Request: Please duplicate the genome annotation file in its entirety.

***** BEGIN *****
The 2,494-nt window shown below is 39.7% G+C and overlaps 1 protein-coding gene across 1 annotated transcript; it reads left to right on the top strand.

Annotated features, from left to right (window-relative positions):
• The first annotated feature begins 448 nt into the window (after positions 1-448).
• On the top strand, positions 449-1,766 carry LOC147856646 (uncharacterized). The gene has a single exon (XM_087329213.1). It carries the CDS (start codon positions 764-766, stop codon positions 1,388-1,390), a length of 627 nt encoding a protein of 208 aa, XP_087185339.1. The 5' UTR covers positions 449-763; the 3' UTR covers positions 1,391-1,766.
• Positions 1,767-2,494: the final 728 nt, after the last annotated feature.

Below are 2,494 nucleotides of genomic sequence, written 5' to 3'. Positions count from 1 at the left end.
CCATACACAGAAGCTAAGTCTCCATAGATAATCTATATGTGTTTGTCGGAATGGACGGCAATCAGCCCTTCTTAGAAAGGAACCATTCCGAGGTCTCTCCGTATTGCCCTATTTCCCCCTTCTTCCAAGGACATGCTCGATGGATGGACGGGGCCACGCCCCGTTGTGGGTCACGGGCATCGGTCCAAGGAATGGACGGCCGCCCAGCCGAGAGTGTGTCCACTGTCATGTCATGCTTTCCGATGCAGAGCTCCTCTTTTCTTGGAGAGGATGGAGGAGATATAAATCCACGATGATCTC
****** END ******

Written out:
The 2,494-nt window shown below is 39.7% G+C and overlaps 1 protein-coding gene across 1 annotated transcript; it reads left to right on the top strand.

Annotated features, from left to right (window-relative positions):
• The first annotated feature begins 448 nt into the window (after positions 1-448).
• On the top strand, positions 449-1,766 carry LOC147856646 (uncharacterized). The gene has a single exon (XM_087329213.1). It carries the CDS (start codon positions 764-766, stop codon positions 1,388-1,390), a length of 627 nt encoding a protein of 208 aa, XP_087185339.1. The 5' UTR covers positions 449-763; the 3' UTR covers positions 1,391-1,766.
• Positions 1,767-2,494: the final 728 nt, after the last annotated feature.

Below are 2,494 nucleotides of genomic sequence, written 5' to 3'. Positions count from 1 at the left end.
CCATACACAGAAGCTAAGTCTCCATAGATAATCTATATGTGTTTGTCGGAATGGACGGCAATCAGCCCTTCTTAGAAAGGAACCATTCCGAGGTCTCTCCGTATTGCCCTATTTCCCCCTTCTTCCAAGGACATGCTCGATGGATGGACGGGGCCACGCCCCGTTGTGGGTCACGGGCATCGGTCCAAGGAATGGACGGCCGCCCAGCCGAGAGTGTGTCCACTGTCATGTCATGCTTTCCGATGCAGAGCTCCTCTTTTCTTGGAGAGGATGGAGGAGATATAAATCCACGATGATCTC